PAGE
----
This was significant because the discussion reached an entirely different audience than the one that usually pays attention to congressional hearings. Though it did not generate nearly the number of headlines as the players’ testimony, the panel with the Hootens and the Garibaldis registered with millions of parents, many of them undoubtedly unaware, as those two stricken families had been, that steroids were a rampant and growing danger to their kids that might warrant a much closer and more thoughtful look. Framing the issue in this way went to the heart of its public health aspect and got people to think about steroids in a different way than they were accustomed to. The problem was not merely “the integrity of the game,” but also the health and well-being of American kids.
AFTER THE HEARING, TOM DAVIS AND I DECIDED TO INTRODUCE legislation exactly along the lines that McCain had suggested, while McCain introduced an identical bill in the Senate. The Clean Sports Act of 2005 would authorize the Office of National Drug Control Policy to enact a tough, uniform standard for all professional sports and require commissioners to institute stringent testing policies and penalties for players who test positive. We continued to meet periodically with league representatives to do the two vital things we had been asking them to do all along: to compile a report that took full account of the unwholesome years that were already becoming known as baseball’s Steroid Era, and to institute a drug policy with real teeth. But baseball officials still seemed to think that they could tough it out and stave off any serious changes.
It wasn’t until November, when it became clear that the House and Senate were going to move forward on the Clean Sports Act, that the league finally ceased its brinkmanship and committed to the kind of meaningful reforms that were needed, announcing several months later that former Senate Majority Leader George Mitchell would conduct an independent investigation into the use of performance-enhancing drugs in the major leagues.
Over the next two years, while Mitchell’s investigators were at work, steroids never faded from the public spotlight. The ongoing saga of the Bay Area Laboratory Co-Operative (BALCO), the company at the heart of the Justice Department’s investigation of illegal performance-enhancing drugs in professional sports, produced a steady stream of headlines, as the names of star athletes alleged to have used its products leaked out. These included such high-profile ballplayers as Gary Sheffield, Jason Giambi, and, most infamously, Barry Bonds. Then, on November 15, 2007, Bonds was indicted for perjury and obstruction of justice in his grand jury testimony about BALCO. For a moment, it seemed the clamor could get no louder—until, on December 13, George Mitchell submitted his report, and the controversy exploded anew.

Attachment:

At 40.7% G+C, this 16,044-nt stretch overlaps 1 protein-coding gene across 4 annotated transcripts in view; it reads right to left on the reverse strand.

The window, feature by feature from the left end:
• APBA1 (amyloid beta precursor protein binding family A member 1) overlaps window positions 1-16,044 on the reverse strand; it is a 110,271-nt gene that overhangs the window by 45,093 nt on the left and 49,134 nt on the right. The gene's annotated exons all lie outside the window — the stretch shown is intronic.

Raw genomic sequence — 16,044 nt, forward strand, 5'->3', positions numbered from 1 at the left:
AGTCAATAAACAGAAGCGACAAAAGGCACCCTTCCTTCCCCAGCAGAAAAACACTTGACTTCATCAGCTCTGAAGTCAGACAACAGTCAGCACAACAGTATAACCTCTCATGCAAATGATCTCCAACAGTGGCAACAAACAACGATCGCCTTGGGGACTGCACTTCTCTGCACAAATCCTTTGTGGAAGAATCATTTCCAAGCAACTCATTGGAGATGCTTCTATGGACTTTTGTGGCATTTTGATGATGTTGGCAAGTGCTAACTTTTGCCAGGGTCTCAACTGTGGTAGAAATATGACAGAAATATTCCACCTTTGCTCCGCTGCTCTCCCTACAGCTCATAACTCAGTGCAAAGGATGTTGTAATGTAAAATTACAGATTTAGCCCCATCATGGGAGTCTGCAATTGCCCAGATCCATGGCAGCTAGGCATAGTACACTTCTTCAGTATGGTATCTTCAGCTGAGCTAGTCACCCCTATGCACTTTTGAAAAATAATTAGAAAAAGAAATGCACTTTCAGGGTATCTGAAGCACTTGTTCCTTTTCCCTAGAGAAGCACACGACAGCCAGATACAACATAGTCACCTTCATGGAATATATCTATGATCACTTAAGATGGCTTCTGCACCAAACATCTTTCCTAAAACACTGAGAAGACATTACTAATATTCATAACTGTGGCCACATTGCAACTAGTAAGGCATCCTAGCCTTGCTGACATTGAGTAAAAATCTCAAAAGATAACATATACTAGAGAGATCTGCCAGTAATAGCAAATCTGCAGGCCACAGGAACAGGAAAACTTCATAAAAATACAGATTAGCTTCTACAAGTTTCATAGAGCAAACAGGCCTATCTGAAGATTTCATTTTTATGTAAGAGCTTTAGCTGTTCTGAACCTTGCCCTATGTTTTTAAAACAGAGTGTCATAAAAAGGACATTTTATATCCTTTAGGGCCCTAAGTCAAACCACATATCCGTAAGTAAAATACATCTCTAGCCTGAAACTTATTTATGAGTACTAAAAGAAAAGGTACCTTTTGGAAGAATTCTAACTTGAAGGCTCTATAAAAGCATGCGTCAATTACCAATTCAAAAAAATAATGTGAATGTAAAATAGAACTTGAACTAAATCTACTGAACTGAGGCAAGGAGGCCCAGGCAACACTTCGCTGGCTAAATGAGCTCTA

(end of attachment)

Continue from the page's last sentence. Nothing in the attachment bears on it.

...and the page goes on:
Officially the Report to the Commissioner of Baseball of an Independent Investigation into the Illegal Use of Steroids and Other Performance Enhancing Substances by Players in Major League Baseball, the Mitchell Report, as it pretty much had to be called, was highly critical of both the league and the players union for having tolerated a culture of drug abuse. The report identified eighty-nine players alleged to have used steroids, among them some of the biggest stars in the game. None was bigger than Roger Clemens, the seven-time Cy Young Award winner. After several days of awkward silence, Clemens issued an emphatic denial through his attorneys that he had ever used drugs.